The perils of pursuing a vice-chancellor witch-hunt
What do student protesters, the House of Commons and media headlines all have in common? The answer: an apparent dislike for what is perceived as the ‘inflated’ pay of university vice-chancellors. The source of this aversion stems from the issue of their salaries, thrust into the spotlight, amid the storm of rising student debt and serious questions around university programmes and value for money. A witch-hunt has ensued, which has warped public opinion at the same time as ignoring the complexity of the UK’s higher-education landscape and the uncertain future into which it ventures.
This complexity has allowed a level of confusion to bleed into the debate, much of which has revolved around like for like comparisons with public authority leaders. These direct comparisons fail to reflect the increasingly ‘commercialised’ nature of UK universities; a fallout from successive governments driving a markets-based agenda in the higher-education sector. With a combination of league tables, increased ‘value for money’ metrics such as the TEF and direct government funding amounting to only 18% of a university’s teaching costs, universities are competing against one another for students in the same way businesses compete for customers – wherever a university sits in the league tables.
An ultimate responsibility which falls at the feet of the vice-chancellor, attracting ‘paying customers’ is a distinctly commercial pressure and one shared primarily by leaders in corporate organisations. At a time when universities are increasingly operating like multi-million pound businesses, measuring their vice-chancellors against public sector ‘peers’ seems at best counter-intuitive and at worst counter-productive to the credible talent pool of vice-chancellors.
Post-Brexit, business acumen amongst university vice-chancellors will be that much more important. Foreign students are a well-spring of much needed funding yet their perception of the UK’s higher-education landscape is one of uncertainty as we approach the divorce date from the EU. For all overseas students, questions around whether they will still have the same level of access to UK universities after Brexit is creating a level of hesitation in the market as international students consider safer options such as Canada and Asia. To meet this challenge, greater emphasis will be placed on promoting the higher education sector on the global stage. Becoming a combination of international business leader, academic figurehead and institutional ambassador, vice-chancellors will need to market their universities even more vigorously abroad, competing for students who are likely to be resistant to the economic and legislative ambiguity of the UK leaving the EU. It is now more important than ever that the UK government recognises the higher education sector as a major export and an over-zealous response to remuneration, towards those who will be in the driving seat, is a perilous path to tread.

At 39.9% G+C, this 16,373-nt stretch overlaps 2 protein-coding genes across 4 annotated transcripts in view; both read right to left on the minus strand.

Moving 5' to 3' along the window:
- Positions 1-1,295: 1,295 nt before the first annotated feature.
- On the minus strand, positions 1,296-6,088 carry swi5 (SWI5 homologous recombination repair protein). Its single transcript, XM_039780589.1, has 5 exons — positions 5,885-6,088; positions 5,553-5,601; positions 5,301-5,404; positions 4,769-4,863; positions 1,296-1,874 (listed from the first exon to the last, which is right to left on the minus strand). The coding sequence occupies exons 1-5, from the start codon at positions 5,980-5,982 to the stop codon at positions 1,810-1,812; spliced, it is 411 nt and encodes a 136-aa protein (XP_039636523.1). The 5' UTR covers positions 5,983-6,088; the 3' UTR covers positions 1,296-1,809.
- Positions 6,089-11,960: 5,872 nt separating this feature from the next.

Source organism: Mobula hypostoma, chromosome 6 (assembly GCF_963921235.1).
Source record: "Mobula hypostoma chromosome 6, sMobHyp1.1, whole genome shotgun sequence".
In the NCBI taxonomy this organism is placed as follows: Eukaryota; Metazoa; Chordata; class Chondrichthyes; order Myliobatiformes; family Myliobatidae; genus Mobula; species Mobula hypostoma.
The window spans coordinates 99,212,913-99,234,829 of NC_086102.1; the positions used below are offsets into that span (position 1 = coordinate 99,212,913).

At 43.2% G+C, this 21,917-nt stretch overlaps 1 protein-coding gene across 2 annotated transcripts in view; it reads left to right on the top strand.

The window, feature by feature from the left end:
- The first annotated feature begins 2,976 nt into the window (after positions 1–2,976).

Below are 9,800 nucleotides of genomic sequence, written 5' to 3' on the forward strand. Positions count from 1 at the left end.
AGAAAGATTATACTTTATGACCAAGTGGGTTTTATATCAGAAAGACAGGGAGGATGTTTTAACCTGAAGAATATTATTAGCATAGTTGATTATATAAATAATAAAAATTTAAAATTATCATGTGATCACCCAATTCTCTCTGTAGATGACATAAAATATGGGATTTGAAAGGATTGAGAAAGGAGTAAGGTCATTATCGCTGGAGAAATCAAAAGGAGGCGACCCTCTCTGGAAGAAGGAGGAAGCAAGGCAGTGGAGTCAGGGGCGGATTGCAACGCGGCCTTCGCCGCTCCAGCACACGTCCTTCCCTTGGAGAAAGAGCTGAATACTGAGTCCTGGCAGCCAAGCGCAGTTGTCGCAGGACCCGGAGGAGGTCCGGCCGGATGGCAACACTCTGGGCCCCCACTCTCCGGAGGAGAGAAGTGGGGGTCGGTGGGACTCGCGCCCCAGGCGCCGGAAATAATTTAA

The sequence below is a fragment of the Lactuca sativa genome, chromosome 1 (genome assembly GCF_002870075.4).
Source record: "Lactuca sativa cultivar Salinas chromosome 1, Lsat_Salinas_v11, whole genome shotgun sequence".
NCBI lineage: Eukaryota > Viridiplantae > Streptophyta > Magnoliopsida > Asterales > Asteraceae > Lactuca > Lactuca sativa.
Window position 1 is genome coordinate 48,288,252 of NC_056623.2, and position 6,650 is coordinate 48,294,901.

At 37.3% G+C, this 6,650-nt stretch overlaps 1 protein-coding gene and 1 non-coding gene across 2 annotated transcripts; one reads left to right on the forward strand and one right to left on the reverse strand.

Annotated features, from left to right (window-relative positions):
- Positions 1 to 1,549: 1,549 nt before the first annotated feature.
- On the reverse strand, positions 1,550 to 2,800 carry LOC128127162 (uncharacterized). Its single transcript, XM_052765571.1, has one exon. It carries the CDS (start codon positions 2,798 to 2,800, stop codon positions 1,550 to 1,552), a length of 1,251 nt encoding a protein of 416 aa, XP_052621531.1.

For university leaders, the battles at home will be just as challenging as the skirmishes abroad. Vice-chancellors are important facilitators of social mobility and with mounting student debt, are in the crucial position of ensuring the most disadvantaged in society can still aspire to attend university - and the university of their choice. The higher education sector is a primary driving force behind educational inclusion within communities, with vice-chancellors acting as agents of social mobility. As the vice-chancellor of Middlesex University has demonstrated, they are often outspoken advocates of social mobility agendas.
Putting vice-chancellors under the microscope at a time when their role is becoming increasingly important to the success of the higher-education sector and is vital in our communities, is a self-destructive route into the future. Whilst the new voluntary code by which universities have agreed to measure their vice-chancellor’s salaries is a level-headed commitment to transparency, it poses problems when considering the potential dearth of talent and skilled individuals who may favour overseas opportunities. It may also put off the future pipeline of talent from taking that significant step up. This problem becomes particularly prominent when measured against the highest paid president (the US equivalent of a vice chancellor) of an American university who made over $5million in 2016 – an attractive alternative for a UK vice-chancellor who may decide the increasing scrutiny they are asked to operate under here in the UK is no longer worth it. Are we willing to risk a brain drain to more attractive options abroad?
With so much at stake in the higher-education sector, the focus of the debate should no longer centre around vice-chancellor’s pay but instead should look at the real and pressing future challenges university leaders face and will continue to face. A review of the current operating model is also very much needed to address the precarious position universities straddle between charity and global business. Only then can we ask whether vice-chancellors are overpaid – or are offering measurable value for money.